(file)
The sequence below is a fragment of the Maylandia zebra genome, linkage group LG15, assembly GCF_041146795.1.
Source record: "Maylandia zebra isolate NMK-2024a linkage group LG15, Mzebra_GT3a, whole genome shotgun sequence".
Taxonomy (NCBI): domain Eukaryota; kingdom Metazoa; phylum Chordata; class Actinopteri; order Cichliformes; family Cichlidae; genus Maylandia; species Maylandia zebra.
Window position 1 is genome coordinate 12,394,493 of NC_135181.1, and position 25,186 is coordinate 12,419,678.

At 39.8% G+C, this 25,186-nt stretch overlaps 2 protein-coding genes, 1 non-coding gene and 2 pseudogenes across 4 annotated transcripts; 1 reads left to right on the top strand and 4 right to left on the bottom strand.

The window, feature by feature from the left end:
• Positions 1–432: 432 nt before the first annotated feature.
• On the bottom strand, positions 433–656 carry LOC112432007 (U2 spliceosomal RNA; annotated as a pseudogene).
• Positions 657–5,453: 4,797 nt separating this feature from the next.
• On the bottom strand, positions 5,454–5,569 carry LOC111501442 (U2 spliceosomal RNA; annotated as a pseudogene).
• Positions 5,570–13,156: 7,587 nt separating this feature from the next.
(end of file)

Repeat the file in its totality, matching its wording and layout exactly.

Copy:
The sequence below is a fragment of the Maylandia zebra genome, linkage group LG15, assembly GCF_041146795.1.
Source record: "Maylandia zebra isolate NMK-2024a linkage group LG15, Mzebra_GT3a, whole genome shotgun sequence".
Taxonomy (NCBI): domain Eukaryota; kingdom Metazoa; phylum Chordata; class Actinopteri; order Cichliformes; family Cichlidae; genus Maylandia; species Maylandia zebra.
Window position 1 is genome coordinate 12,394,493 of NC_135181.1, and position 25,186 is coordinate 12,419,678.

At 39.8% G+C, this 25,186-nt stretch overlaps 2 protein-coding genes, 1 non-coding gene and 2 pseudogenes across 4 annotated transcripts; 1 reads left to right on the top strand and 4 right to left on the bottom strand.

The window, feature by feature from the left end:
• Positions 1–432: 432 nt before the first annotated feature.
• On the bottom strand, positions 433–656 carry LOC112432007 (U2 spliceosomal RNA; annotated as a pseudogene).
• Positions 657–5,453: 4,797 nt separating this feature from the next.
• On the bottom strand, positions 5,454–5,569 carry LOC111501442 (U2 spliceosomal RNA; annotated as a pseudogene).
• Positions 5,570–13,156: 7,587 nt separating this feature from the next.